Experts Meeting in Bonn to Discuss Climate Action in the Agri-Food Chain

UN Climate Change News, 11 June 2019 – At this year’s UN Climate Change Conference in Bonn in June (SB50, starting 17 June), experts will be looking at ways in which off-grid and decentralized energy solutions can be deployed for smart energy and water use in the “agri-food chain”.

The term agri-food chain describes the linked events in the agricultural production of food – the process being a chain of events from production to processing, trading, distribution and consumption.

As the global population continues to grow – expected to reach 9.8 billion by 2050 – demand for food is increasing and placing additional pressure on natural resources.

At the same time, the various stages of the agri-food chain are heavily dependent upon expensive fossil fuels for energy supply, from the primary production phase through to food distribution, processing, and cooking. 

The agricultural sector and its corresponding processes generate 22% of annual global greenhouse gas emissions. Reducing the use of fossil fuels is crucial for the international community to reach to its core objective of the Paris Climate Change Agreement, which is to limit the global average temperature rise to as close as possible to 1.5 degrees Celsius.

As part of a “Technical Expert Meeting on Mitigation (TEM-M)”, governments and non-Party stakeholders will explore high-potential mitigation policies, practices, and technologies with significant sustainable development co-benefits, with the potential in increase pre-2020 climate ambition.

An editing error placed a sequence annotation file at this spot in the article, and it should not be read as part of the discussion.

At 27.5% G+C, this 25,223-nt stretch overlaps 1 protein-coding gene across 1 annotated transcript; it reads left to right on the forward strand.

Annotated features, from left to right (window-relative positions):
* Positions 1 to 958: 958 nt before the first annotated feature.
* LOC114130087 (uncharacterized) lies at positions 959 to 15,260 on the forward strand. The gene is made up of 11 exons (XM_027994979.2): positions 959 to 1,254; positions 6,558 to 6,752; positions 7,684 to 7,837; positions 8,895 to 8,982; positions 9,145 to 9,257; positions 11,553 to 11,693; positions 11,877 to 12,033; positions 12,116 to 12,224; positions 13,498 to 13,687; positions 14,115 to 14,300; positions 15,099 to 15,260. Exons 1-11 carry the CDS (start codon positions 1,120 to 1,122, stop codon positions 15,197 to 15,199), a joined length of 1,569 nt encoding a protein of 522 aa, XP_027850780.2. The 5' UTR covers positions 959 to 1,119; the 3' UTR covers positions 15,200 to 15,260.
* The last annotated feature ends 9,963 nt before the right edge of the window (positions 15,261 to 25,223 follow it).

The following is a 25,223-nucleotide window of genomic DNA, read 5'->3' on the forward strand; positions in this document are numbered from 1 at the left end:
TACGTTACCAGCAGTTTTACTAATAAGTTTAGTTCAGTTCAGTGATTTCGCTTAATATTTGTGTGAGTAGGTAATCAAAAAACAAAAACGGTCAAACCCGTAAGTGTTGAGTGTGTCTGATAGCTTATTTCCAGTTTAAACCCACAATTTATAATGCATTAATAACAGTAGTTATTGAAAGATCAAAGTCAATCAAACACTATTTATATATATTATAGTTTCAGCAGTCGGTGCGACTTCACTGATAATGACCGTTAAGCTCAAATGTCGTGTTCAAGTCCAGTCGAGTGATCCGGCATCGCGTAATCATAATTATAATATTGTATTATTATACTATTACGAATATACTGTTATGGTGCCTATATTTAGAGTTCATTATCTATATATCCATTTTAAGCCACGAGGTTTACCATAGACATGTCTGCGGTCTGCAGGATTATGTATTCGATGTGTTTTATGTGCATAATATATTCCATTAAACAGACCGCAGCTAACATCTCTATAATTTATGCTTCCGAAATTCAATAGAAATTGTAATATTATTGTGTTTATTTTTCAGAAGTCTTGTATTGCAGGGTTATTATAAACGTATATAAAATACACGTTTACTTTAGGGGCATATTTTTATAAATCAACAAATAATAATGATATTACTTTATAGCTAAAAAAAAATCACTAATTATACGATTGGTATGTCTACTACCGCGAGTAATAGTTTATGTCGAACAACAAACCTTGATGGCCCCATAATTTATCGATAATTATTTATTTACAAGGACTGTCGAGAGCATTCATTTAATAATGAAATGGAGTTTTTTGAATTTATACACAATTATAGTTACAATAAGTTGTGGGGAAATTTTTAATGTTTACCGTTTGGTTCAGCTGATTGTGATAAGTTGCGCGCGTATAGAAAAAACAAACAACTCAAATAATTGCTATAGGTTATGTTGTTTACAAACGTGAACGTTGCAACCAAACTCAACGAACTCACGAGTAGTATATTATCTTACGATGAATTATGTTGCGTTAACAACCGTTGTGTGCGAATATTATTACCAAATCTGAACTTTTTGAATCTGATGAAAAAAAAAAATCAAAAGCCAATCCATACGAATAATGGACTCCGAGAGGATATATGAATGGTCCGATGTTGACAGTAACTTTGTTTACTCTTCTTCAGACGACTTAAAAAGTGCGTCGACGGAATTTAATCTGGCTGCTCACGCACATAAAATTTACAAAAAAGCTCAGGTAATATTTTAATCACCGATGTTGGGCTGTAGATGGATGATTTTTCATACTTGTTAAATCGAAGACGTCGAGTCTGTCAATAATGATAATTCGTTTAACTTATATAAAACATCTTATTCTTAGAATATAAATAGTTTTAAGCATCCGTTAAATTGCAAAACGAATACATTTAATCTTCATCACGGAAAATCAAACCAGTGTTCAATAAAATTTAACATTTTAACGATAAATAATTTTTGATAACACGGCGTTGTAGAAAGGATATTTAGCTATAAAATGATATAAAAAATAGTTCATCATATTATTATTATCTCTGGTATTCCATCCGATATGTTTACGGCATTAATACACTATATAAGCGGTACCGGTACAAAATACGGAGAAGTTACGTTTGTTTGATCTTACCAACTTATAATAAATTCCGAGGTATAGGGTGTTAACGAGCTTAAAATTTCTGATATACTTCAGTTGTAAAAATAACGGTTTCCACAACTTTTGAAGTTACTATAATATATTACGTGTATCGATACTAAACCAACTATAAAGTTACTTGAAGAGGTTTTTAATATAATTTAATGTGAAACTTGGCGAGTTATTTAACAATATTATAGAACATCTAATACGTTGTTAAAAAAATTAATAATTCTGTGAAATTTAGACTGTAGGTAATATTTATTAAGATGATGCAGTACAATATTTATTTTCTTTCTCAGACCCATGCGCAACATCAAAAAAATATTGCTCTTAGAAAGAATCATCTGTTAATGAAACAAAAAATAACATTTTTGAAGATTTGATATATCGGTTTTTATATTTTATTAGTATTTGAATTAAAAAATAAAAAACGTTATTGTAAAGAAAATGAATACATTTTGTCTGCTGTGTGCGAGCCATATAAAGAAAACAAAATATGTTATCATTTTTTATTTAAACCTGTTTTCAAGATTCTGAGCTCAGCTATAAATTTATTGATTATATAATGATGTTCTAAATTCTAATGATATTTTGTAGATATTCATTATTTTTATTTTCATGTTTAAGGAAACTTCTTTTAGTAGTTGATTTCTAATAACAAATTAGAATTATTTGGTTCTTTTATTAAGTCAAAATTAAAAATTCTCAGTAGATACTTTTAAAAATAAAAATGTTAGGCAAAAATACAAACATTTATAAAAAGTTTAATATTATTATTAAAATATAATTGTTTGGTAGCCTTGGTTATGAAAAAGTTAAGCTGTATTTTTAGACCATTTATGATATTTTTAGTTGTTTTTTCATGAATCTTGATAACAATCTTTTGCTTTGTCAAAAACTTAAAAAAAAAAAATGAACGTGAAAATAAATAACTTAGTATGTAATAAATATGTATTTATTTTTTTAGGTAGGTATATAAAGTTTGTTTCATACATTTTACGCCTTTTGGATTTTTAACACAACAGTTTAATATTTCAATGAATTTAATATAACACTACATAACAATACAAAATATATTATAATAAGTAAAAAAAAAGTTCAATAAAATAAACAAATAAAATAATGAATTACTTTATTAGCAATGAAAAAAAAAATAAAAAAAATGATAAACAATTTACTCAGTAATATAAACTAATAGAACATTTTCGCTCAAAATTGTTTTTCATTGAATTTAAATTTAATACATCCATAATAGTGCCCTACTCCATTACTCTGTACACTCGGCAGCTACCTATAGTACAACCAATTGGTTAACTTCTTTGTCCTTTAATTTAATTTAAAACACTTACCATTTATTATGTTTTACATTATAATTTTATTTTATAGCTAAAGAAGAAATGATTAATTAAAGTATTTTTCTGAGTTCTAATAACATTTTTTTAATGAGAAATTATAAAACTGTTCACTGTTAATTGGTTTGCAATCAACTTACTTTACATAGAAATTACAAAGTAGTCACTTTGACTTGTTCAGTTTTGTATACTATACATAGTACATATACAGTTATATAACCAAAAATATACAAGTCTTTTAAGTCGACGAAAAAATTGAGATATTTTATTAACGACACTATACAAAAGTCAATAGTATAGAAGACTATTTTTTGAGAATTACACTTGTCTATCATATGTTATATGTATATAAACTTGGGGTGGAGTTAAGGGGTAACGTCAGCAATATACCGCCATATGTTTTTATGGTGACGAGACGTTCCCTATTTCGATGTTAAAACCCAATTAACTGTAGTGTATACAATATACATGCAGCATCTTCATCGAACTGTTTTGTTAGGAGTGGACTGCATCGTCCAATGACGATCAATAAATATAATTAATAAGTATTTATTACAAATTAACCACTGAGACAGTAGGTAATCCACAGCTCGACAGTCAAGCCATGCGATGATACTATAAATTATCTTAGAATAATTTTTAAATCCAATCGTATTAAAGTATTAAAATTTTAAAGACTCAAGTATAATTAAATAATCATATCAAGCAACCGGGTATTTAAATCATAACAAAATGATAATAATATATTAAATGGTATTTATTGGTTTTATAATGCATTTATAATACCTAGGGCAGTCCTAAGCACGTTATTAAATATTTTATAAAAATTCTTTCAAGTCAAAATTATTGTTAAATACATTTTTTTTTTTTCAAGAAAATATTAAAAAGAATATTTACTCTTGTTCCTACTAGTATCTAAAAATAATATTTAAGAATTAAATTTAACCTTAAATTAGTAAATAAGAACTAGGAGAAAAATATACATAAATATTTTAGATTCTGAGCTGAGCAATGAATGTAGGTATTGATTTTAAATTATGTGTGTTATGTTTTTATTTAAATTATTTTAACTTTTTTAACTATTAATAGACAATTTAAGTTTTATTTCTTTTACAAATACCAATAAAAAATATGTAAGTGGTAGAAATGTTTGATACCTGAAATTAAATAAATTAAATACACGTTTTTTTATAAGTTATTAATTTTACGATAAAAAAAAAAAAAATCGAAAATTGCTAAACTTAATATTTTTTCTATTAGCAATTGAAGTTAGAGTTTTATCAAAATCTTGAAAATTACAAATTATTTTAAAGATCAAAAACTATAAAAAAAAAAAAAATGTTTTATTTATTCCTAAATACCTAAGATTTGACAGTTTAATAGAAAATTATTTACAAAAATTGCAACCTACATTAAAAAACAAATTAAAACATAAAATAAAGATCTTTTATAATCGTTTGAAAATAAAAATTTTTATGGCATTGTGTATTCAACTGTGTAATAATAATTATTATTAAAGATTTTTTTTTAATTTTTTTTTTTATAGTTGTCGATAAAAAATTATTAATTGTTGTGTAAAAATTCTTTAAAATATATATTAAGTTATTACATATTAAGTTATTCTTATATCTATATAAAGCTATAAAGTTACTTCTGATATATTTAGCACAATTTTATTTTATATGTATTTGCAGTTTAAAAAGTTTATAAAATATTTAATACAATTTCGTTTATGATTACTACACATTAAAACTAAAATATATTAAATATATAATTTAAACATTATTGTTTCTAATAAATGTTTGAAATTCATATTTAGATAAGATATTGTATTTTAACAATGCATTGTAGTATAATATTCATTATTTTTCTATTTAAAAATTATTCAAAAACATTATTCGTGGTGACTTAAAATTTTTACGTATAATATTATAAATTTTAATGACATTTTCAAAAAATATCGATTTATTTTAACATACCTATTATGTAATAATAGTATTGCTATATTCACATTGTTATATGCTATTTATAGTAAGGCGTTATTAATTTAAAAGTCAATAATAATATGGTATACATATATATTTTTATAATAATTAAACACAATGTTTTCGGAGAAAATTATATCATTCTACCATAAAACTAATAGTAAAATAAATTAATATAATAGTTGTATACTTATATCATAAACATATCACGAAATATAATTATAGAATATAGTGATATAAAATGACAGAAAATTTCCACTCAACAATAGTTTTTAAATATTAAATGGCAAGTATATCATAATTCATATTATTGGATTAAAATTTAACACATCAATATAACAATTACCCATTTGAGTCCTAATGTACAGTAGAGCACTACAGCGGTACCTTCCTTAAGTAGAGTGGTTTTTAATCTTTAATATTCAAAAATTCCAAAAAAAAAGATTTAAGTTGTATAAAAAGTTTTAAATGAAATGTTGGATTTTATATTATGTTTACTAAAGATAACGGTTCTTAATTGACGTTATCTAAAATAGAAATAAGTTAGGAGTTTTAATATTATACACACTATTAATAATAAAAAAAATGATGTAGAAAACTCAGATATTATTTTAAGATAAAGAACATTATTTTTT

Inspiring examples of such technologies related specifically to solar energy:

  • India’s state of Rajasthan has the largest solar pump program in the world, with over 30,000 solar pumps supplying energy for irrigation purposes. This program promotes sustainable livelihoods for farmers and increases resilience to acute water shortages in the arid region.
  • Solar Milk Cooling Systems have been introduced into the Rift Valley in Kenya by the company Nestle. The ‘MilkPods’ had the capacity to process 600 litres of milk per day and were designed to be used by dairy farmers in remote villages that didn’t have access to conventional energy supplies. The MilkPods reduce energy consumption, greenhouse gas emissions, and operating costs compared to diesel operated generators.
  • The Tapi Food company in Surat, India, uses concentrated solar thermal technology to generate heat and steam in its food processing facility. The system is comprised of 10 automatic solar tracking mirrors which each generate approximately 350kg of steam per day.

The June Technical Expert Meeting on Mitigation (TEMs-M) in Bonn is led and organized by Food and Agricultural Organization of the United Nations (FAO), Deutsche Gesellschaft für Internationale Zusammenarbeit (GIZ), International Renewable Energy Agency (IRENA), Stockholm International Water Institute (SIWI), supported by the UNFCCC secretariat.

You can follow updates via Facebook community page Mitigation & Transparency Exchange for insights and snapshots of the meetings. Read more about the event here

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